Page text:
Sweeney’s Men are set to re-unite for a pre-Xmas gig. For those of you too young to recall them, here’s why you should care…
The past, they reckon, is a different country. In the case of Ireland, the past is several different countries. Run your mind’s eye back to 1967, if you were even born then. Val Doonican’s Aran jumpers are painting John Hinde pictures of Ireland on the BBC. North of the border the emergent civil rights movement, still one Paris Spring away from catching fire, was smouldering on cold wet streets making things uncomfortable for Captain Terence O’Neill. Further south, Eamon de Valera was doing a tolerable impression of the King of Ireland, stately and seemingly unshiftable, a thorn beneath the eyelid of Irish youth culture in its myriad outpourings.
Some of the country’s most influential musicians would emerge over the course of that year. Dr. Strangely Strange coalesced around a house nicknamed ‘the Orphanage’ that would also spawn Thin Lizzy’s first album. On a completely different trip, The Dubliners were on Top Of The Pops with ‘Seven Drunken Nights’.
Somewhere in the mix, a band called Sweeney’s Men was condensing into something approaching a stable line-up. The band had first come together around the nucleus of ‘Galway’ Joe Dolan (NOT to be confused with the other Joe D), Andy Irvine and Johnny Moynihan in Galway during the Summer of Love. Dolan had been reading At Swim Two Birds, Flann O’Brien’s anarchic retake on Buile Shuibhne, and the name Sweeney’s Men was applied, and stuck. Unlike Dolan, who in the spring of 1967 went off to Israel to fight in the Six-Day War. By this stage they had had a top ten hit with ‘The Old Maid In A Garret’ so a replacement was essential.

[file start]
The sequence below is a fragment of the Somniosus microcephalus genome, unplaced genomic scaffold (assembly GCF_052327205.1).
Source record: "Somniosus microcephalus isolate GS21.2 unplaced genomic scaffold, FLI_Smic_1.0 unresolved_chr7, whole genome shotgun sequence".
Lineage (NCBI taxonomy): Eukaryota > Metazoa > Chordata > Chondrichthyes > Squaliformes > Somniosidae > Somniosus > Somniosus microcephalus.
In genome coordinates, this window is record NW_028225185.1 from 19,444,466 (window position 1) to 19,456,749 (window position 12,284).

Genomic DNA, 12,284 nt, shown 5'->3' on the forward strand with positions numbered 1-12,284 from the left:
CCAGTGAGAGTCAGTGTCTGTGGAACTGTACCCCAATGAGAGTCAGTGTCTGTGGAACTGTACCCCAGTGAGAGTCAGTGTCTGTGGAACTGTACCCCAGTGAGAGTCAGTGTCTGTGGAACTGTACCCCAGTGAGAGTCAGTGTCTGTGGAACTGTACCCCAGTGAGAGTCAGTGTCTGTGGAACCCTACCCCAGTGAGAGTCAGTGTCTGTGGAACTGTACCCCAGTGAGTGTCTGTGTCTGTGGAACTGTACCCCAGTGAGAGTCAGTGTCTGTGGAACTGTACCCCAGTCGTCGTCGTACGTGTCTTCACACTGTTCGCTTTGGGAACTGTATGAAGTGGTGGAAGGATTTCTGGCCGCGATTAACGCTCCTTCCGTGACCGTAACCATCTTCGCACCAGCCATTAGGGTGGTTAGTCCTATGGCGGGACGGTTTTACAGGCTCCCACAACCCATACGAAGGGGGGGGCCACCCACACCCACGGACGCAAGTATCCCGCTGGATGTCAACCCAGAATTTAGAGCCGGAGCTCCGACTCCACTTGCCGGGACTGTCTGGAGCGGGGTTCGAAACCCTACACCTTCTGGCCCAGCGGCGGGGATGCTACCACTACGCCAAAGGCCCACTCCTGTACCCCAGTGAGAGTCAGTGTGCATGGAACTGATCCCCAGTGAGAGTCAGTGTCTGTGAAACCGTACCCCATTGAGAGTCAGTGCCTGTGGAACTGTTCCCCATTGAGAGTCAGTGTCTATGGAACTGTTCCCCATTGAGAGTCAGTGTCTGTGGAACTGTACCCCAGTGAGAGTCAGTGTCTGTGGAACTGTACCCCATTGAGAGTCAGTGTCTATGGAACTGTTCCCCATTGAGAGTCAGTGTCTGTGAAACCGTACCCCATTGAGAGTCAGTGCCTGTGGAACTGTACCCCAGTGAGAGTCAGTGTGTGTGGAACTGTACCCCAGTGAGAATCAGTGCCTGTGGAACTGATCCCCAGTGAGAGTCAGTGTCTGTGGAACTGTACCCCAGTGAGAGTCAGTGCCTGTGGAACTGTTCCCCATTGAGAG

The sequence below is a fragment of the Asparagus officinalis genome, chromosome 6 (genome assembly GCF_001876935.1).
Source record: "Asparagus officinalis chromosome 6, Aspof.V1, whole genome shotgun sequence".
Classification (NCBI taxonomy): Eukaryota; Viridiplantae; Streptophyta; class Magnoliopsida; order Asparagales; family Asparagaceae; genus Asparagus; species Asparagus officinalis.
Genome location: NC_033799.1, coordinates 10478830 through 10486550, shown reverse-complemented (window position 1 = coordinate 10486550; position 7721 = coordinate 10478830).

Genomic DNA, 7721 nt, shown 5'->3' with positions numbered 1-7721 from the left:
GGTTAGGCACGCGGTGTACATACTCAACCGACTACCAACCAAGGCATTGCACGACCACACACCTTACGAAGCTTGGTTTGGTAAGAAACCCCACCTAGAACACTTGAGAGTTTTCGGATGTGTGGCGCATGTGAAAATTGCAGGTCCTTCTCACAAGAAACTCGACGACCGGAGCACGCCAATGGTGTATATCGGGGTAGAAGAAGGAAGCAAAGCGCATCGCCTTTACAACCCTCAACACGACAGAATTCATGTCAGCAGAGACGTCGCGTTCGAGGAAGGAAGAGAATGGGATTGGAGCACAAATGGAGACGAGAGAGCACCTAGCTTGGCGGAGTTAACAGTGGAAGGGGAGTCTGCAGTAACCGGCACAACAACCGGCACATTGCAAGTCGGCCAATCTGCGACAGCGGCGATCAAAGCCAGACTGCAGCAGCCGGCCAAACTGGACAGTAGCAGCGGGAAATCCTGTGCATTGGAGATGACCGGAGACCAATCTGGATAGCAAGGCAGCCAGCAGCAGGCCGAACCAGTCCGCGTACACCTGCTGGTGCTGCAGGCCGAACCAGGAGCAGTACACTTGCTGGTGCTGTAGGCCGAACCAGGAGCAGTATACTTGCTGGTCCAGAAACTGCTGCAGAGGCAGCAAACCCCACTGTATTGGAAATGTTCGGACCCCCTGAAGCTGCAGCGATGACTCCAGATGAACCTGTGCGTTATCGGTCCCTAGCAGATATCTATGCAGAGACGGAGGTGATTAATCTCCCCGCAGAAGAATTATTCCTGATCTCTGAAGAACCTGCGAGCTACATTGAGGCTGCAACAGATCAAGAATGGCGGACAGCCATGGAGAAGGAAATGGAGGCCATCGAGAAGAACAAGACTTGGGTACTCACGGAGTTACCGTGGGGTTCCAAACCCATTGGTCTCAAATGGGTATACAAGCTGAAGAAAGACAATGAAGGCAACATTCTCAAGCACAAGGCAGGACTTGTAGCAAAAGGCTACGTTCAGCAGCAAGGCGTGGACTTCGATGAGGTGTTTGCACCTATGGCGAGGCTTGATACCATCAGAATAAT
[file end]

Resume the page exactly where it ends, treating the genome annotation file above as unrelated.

Stepping into the breach came future Pogues man Terry Woods, self-avowedly the baby of the band. With a passion for old-timey music he was a good fit and moved the band to a shade of relative cool uninhabited by the multitudinous ballad groups of the time. Short-lived as it was, this was the classic line-up of the band; they recorded another hit single ‘Waxie’s Dargle’ and a self-titled album in 1968 before the lure of overseas adventure called out to Andy Irvine and he too left, in his case to open up the Balkans as fertile new land and sow the seeds of a revitalised traditional music which would be forever inflected with the ghosts of odd time signatures.
Planxty was only a horizon away, but in the meantime the legendary status of Sweeney’s Men was being secured. Henry McCullough replaced Andy (as did Al O’Donnell and occasionally Paul Brady) and his electric guitar playing pulled the band again to the outside of the prevailing mainstream and painted the band in another shade of cool. The lure of Joe Cocker’s Grease Band drew Henry to England and The Tracks Of Sweeney was recorded by Terry and Johnny. Always seen as ahead of their time, the duo decided to follow other paths; Johnny’s back to Galway, Terry’s increasingly in England where he has worked, if not lived, for most of the intervening years.
Then Andy hit 70 and they got together to do a set for his celebratory gig, and Henry got ill and they played at his benefit and they acknowledged that the pleasure of playing together was still there and that unlike a lot of bands, they had never fallen out, and that maybe that time they were always so far ahead of is now. So they’ve decided to give it at least one more try.
You can catch Sweeney’s Men at Dublin’s Vicar St. on Friday November 22 before you, or they, get too old.